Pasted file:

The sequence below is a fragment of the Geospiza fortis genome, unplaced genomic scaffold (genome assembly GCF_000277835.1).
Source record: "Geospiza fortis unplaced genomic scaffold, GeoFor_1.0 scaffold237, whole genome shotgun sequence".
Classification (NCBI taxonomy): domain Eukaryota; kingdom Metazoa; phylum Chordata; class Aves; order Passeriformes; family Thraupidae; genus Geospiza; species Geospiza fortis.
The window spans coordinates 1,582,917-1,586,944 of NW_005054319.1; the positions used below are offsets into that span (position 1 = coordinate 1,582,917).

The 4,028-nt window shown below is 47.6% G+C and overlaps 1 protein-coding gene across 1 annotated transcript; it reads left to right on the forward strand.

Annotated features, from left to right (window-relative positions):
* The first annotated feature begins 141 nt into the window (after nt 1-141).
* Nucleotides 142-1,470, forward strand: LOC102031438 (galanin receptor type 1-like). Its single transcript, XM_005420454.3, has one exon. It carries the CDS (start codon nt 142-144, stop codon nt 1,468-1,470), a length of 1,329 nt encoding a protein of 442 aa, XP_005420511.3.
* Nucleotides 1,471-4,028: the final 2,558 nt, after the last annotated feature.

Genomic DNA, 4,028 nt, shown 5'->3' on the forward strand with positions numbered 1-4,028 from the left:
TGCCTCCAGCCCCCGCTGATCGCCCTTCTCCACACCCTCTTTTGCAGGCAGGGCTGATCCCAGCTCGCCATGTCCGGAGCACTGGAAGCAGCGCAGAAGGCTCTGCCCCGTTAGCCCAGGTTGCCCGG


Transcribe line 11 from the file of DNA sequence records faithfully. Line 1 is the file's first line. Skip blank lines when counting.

TGCCTCCAGCCCCCGCTGATCGCCCTTCTCCACACCCTCTTTTGCAGGCAGGGCTGATCCCAGCTCGCCATGTCCGGAGCACTGGAAGCAGCGCAGAAGGCTCTGCCCCGTTAGCCCAGGTTGCCCGG